This is the fifth and final installment in my series on the book of Job. Search here if you would like to read the previous installments.
I now want to turn to the final chapters of Job. Chapters 38-42. I’ll give a quick overview of these 5 chapters, followed by a deeper dive into what I think is central to their meaning. What we will see is how Job’s experience of suffering opens out unto a deeper discovery of the heart of God the Father.
God Speaks out of the Whirlwind
In Chapters 1-37, Job has been unable to find the answer to the mystery of his suffering. His friends, he can see, are unable to do so as well. Their lengthy dialogue has filled many pages but has left Job dissatisfied and the reader bewildered.
Then something unexpected happens. Something wondrous. Something like sudden lightning.
God himself enters the dialogue. Out of the whirlwind, God answers Job. He addresses him. Often in the Old Testament God appears in a storm, as he does in Zechariah 9:14 and Ezekiel 1:4, for example.
Here, in Chapters 38-41, from the midst of the storm, God addresses Job. What exactly does He say?
He issues a series of rhetorical questions which aim at a pedagogical point.
Here’s a sampling:
“Where were you when I founded the earth? . . . Who determined its size? . . . Who stretched out the measuring line for it? Into what were its pedestals sunk . . .” (Job 38:4-6)
Like an architect of all created things, God speaks of laying the foundations of the earth, the placement and limits of the sea, the arrival of the morning, the reality of light, the sources of the sea, the gates of death, the wide expanse of earth, the storehouses of the snow, the channels built for the falling of rain. He talks of the function of clouds, the direction of lightning bursts. He speaks of the animal kingdom. What directs the lion in his hunting of prey? Or the raven? Who sets the months and the time for when the deer gives birth? He speaks of wild asses, wild oxen, ostrichs, the might of horses, their bravery in battle. He asks: by whose hand does the hawk soar? By whose command does the eagle build its nests in high places and hunts its prey with such prowess?
The implicit question arises: whence comes the wisdom that directs all this diversity of life?
It’s a broad survey of creation, in detail, in majesty, in the wisdom of all its parts. It is a kind of unveiling of the mind, the wisdom and the power of God, unveiled through a consideration of the created order of things. God is opening up before Job a vision of the wonder of creation. It is a kind of retelling of the book of Genesis, but in God’s own voice. God’s mouth to Job’s ear, as we might say. God speaking directly to Job, manifesting himself, in a way, to Job.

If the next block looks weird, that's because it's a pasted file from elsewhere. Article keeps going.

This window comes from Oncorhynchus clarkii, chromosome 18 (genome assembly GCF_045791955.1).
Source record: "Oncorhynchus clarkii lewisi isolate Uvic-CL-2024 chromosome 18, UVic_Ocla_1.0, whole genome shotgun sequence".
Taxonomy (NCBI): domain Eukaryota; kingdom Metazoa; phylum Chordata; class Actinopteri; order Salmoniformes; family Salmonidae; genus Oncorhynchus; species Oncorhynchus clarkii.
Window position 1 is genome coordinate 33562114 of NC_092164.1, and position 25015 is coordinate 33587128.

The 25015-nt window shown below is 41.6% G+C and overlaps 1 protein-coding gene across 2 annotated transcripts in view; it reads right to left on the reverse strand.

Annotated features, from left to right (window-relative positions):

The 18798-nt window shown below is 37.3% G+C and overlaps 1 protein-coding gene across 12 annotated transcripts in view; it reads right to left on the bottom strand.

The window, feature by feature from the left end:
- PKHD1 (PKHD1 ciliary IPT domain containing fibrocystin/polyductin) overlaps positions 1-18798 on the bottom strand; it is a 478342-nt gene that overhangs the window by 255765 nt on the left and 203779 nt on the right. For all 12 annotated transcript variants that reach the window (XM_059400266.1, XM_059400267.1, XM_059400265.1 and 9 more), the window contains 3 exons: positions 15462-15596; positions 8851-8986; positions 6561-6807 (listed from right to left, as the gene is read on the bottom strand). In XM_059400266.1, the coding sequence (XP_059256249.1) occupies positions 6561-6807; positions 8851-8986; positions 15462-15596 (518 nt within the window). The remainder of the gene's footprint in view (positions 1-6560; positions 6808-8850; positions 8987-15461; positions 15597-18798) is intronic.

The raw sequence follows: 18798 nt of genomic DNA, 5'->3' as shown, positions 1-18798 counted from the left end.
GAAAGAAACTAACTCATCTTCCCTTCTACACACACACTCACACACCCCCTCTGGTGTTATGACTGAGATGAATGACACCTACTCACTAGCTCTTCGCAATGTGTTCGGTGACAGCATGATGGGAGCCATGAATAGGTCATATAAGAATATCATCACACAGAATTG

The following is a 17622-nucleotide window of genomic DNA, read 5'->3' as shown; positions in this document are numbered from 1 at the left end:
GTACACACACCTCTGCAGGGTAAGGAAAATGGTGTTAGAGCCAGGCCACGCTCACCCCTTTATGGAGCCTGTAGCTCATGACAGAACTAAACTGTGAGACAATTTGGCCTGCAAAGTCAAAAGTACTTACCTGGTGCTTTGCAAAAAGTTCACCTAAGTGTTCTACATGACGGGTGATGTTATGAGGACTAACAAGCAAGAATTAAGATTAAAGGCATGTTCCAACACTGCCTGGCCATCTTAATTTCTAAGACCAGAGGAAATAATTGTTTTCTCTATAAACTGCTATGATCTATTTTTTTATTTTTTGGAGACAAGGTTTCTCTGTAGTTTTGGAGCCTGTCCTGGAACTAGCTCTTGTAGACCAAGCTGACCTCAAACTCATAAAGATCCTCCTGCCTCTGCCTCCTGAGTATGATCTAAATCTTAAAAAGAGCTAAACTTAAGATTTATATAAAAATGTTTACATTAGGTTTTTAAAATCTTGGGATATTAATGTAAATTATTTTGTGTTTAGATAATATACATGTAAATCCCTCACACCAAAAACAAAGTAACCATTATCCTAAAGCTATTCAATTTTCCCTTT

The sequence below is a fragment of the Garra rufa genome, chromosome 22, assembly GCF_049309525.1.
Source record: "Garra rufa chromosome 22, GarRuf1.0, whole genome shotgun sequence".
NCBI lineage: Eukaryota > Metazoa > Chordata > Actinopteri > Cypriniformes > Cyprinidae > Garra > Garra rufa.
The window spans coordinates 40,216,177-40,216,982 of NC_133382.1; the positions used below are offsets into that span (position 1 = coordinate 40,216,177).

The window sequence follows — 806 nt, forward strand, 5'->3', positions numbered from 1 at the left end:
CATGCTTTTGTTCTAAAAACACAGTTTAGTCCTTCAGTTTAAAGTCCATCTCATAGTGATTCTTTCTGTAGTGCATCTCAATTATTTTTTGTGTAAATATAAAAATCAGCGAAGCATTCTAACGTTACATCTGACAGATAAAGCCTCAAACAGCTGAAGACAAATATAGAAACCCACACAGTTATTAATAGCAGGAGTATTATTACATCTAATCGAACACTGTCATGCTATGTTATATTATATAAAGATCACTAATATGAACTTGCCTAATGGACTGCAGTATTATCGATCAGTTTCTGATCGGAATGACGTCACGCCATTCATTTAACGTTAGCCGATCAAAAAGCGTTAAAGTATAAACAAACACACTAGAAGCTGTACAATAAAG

It’s an unveiling, an apocalypse, a revelation. (The meaning of the Greek word apocalupsis is an unveiling, a revelation).
Our modern mind might doubt that this is sufficient evidence to concede God’s authorship creation. But Job, in the story, hears God himself speak these things. It’s a theophany, a revelation of God to Job. Job responds by falling silent before the presence of God, which is what all the holy prophets do when they find themselves in the presence of God.
“Look, I am of little account,” he says, “what can I answer you? I put my hand over my mouth.
I have spoken once, I will not reply; twice, but I will do so no more.” (Job 40: 4-5)
The Place of Evil in the Divine Order
But God continues to speak.
Chapters 40 and 41 come next; these are a bit more difficult to interpret. God speaks of two mythic creatures, created by the might of God, Behemoth and Leviathan. These creatures seem to be primeval personifications of chaos and evil. God is saying He is the master and tamer even of the manifestations of evil and chaos in the world. Behemoth and Leviathan represent the most fearful creatures on earth but even these are as play instruments in the hands of God. In other words, in the grand survey of earth’s creation, creatures of evil and power have their place, but they fall within the grand design of God; they are subject to his power.
This thought hearkens back to that disconcerting image in the beginning of Job Chapter 1: Satan appearing in the halls of heaven, as one who received from God a certain territory in which to operate. But only up to certain bounds. Evil has its place in the world, in other words, but it is subject to God’s dominion.
After Chapters 40 and 41, Job appears to come to an understanding that the mystery of evil and suffering that he has experienced is not beyond the reach of God’s great arm. He replies:
“I know that you can do all things, and that no purpose of yours can be thwarted . . . Therefore I have uttered what I did not understand, things too wonderful for me, which I did not know.” (Job 42:2-3)
This is an important statement. “I know that no purpose of yours can be thwarted . . .”
Job sees, in other words, the intense purposefulness of all creation, the wisdom and the reason tissued into all things. He comes to understand that somehow there is a purpose in what he has suffered. He has not yet been able to grasp this purpose, but in the light of God’s presence and word to him, he comes to trust that there is a purpose.
This is a big step.
He concludes with these words:
“I had heard of you with the hearing of the ear, but now my eye sees you; therefore, I despise myself and repent in dust and ashes.” (Job 42:5-6)
In other words, Job has had a vision of God. God has stood before Job, a little like Jesus stood before the disciples at the Transfiguration. Job stands before the transcendence of God and falls silent. He perceives that God acts in all things in wisdom. He believes this to be true of all things, including his suffering, and he repents of his prior words and laments.